The new dating world reflects three major challenges: the fallout from online dating, more sophisticated singles, and easier-to-obtain sex.

1) The fallout from online dating

More options
The question for most singles is no longer if they’re dating online, but how many sites they’re using. Singles typically have dating profiles on two or three sites now. And they’re open for romantic connections through their social networking sites too (e.g., Facebook, MySpace, Hi5, Bebo, even blogs). What’s important here is the sociological implications of single men (and women) increasingly believing they have infinite first-date possibilities through the Internet. If a potentially better match is only a mouse-click away, why call someone back after a good- but-not-100-percent perfect first date? Today dating reflects breadth, not depth.

Higher expectationsWith so many options, singles evaluate more critically. This is very time-consuming, so they try to “surf and sort” as quickly as possible. The initial process becomes all about elimination: screening out rather than screening in. Ultimately, they’re screening for perfection instead of potential.

Easier rejectionBecause online dates exist primarily behind a computer screen, they are less personal and therefore easier to reject. Dating is no longer about calling someone (or not) on the telephone, it’s about hitting the send and reply buttons (or not). It’s painless and non-confrontational to delete the ones you don’t want, just like spam.

2) Daters are more sophisticated

More relationships
Men and women come to the dating table today with more relationship experience. People typically begin dating at younger ages now than in past generations, and they stay single longer. The U.S. Census reports that the average age of marriage has risen from approximately 23.5 in 1980 to 26.5 in 2006. Think about what this means: if a thirty-five-year-old woman today had her first boyfriend in her early teens, she has been dating for more than twenty years. Depending on the longevity and number of her boyfriends, she could have, let’s say, twenty significant relationships or more under her belt.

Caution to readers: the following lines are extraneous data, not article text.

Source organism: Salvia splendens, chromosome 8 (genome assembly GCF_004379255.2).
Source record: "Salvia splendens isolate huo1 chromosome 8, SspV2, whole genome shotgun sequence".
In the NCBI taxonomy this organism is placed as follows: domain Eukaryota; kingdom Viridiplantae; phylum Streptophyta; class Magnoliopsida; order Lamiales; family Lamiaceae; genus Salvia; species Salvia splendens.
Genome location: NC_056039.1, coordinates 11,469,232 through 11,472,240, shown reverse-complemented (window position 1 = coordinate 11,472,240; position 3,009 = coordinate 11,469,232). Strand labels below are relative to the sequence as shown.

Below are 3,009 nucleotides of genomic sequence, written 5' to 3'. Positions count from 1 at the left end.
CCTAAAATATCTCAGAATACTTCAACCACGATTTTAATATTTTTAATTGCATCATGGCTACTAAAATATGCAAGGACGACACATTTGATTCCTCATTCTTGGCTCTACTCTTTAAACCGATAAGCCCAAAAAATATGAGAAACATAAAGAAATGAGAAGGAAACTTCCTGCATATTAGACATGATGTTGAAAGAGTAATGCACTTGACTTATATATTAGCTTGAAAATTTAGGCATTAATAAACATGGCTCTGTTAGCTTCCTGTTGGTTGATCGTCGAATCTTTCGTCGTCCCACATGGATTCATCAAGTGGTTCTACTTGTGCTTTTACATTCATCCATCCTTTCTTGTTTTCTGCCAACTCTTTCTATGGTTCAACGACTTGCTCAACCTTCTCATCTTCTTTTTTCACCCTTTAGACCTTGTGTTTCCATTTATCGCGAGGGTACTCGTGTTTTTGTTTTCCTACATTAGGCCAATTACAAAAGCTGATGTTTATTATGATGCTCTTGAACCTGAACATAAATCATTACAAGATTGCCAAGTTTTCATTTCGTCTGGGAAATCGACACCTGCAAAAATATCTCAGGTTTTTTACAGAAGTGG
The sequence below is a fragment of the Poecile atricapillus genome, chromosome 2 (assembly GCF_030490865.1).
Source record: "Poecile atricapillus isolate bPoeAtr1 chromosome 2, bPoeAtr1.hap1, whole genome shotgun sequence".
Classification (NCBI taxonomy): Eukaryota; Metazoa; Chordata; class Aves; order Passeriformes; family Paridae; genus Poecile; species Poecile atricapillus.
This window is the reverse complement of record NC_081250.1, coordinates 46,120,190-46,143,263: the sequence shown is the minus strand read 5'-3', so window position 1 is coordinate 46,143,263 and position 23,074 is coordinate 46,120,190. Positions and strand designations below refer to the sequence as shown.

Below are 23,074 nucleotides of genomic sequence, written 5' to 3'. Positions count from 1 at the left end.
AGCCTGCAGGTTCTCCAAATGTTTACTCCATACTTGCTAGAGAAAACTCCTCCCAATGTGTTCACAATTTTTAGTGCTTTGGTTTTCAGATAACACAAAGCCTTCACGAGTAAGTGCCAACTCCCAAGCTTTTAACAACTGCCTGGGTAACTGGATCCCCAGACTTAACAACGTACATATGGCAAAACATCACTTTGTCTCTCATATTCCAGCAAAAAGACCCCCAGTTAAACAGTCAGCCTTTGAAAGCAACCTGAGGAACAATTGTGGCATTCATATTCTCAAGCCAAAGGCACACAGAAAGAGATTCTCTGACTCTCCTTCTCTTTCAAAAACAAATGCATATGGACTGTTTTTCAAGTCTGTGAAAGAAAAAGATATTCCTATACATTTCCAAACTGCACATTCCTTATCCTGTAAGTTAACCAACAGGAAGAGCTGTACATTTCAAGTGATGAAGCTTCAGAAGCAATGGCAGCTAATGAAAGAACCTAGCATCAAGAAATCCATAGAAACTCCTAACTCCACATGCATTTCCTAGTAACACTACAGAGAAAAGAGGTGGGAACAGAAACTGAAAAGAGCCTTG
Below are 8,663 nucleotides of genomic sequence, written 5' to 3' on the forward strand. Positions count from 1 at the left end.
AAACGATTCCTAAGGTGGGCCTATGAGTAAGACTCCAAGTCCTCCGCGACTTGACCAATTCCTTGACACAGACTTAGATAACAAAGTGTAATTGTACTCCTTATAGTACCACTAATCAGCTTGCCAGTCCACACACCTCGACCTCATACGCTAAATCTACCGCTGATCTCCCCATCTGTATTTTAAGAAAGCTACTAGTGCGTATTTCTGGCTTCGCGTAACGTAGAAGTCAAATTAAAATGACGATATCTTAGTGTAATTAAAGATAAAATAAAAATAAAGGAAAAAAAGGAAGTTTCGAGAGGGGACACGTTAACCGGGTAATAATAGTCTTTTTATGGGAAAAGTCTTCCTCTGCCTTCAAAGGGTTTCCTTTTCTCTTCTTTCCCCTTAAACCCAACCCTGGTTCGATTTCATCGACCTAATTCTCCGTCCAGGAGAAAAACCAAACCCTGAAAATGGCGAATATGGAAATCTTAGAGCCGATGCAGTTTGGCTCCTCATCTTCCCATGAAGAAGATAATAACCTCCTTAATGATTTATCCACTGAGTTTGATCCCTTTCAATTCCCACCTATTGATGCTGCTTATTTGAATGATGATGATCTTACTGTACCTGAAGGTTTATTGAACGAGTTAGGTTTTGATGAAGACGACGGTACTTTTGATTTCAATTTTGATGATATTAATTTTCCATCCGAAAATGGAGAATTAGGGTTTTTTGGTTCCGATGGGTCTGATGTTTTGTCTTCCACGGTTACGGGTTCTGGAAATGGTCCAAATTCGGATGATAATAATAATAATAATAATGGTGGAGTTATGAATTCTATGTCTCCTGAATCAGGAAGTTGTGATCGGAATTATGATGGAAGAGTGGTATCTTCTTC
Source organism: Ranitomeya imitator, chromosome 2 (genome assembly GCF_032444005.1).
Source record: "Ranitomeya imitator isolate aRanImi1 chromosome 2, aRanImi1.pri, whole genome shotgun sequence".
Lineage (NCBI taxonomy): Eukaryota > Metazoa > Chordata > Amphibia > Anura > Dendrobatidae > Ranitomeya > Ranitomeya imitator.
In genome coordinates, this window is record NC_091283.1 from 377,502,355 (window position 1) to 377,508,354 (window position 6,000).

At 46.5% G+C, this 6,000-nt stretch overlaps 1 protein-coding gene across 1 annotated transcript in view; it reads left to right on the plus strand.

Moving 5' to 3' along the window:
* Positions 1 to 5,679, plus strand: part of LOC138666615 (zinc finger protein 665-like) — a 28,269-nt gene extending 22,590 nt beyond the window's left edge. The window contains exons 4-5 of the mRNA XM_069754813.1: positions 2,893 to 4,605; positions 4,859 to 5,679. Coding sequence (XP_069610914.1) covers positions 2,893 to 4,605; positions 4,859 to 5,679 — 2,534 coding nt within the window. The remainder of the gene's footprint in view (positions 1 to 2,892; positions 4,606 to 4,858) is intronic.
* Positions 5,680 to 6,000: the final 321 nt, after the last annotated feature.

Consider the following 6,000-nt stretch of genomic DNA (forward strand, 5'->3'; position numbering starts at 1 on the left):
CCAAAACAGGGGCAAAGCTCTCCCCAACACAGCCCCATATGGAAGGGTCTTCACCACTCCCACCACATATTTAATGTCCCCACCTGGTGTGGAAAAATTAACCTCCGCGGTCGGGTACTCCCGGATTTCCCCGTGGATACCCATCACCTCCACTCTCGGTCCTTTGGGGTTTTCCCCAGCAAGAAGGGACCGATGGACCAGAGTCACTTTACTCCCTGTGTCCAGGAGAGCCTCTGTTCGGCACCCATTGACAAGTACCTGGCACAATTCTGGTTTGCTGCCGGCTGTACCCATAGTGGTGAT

Deeper relationships
Relationships are not only more numerous, but they are often deeper, because now many couples live together (either in or out of marriage). You’ve seen up close how your partner acts under stress, while he’s traveling, and when he’s hungry or irritable. Whether you’re divorced, widowed, or recently out of a long relationship, you’ve experienced former partners in much deeper ways, resulting in longer checklists for the next partner.

More relationships also mean more breakups, making it harder for people to put their trust into new people they’ve only just met — and easier to cross someone off the list when they aren’t sure.

Erin Patrice O'brien / Digital Vision
Young woman using mobile phone leaning on kitchen table getty images stock msnbc.com anxious

Greater self-awareness
Intensifying the impact of more and deeper past relationships is the new “self-awareness industry.” This includes the rise and acceptance of couples therapy (both for married and unmarried couples), more people in solo therapy, the proliferation of popular self-help books, and more coverage of relationship analysis on popular TV shows. Singles show up to the first-date table with their analyzed experiences under the umbrella of “I won’t make that mistake again!”

With so much history, men and women are predisposed to quickly project their past onto somebody new and feel confident those quick judgments are accurate. What’s the result? The average single person is now more sophisticated and confident than ever about what they are and aren’t looking for ... making the first date an unprecedented minefield.

3) The sex factor

Today, sex is easier to obtain without committed dating (via “hookups” or “friends with benefits”), and couples are now more sexually active early in courtship. Consequently, there is not the same pressure for single people to go on multiple dates to get to “the sex part.” Simply put, there is no longer the same urgency or physical incentive to pursue a commitment to one person. Increasingly, everyone is window shopping but few are buying

Reprinted from "Why He Didn't Call You Back" by Rachel Greenwald. Copyright © 2009. Published by Crown Publishers, a division of Random House, Inc.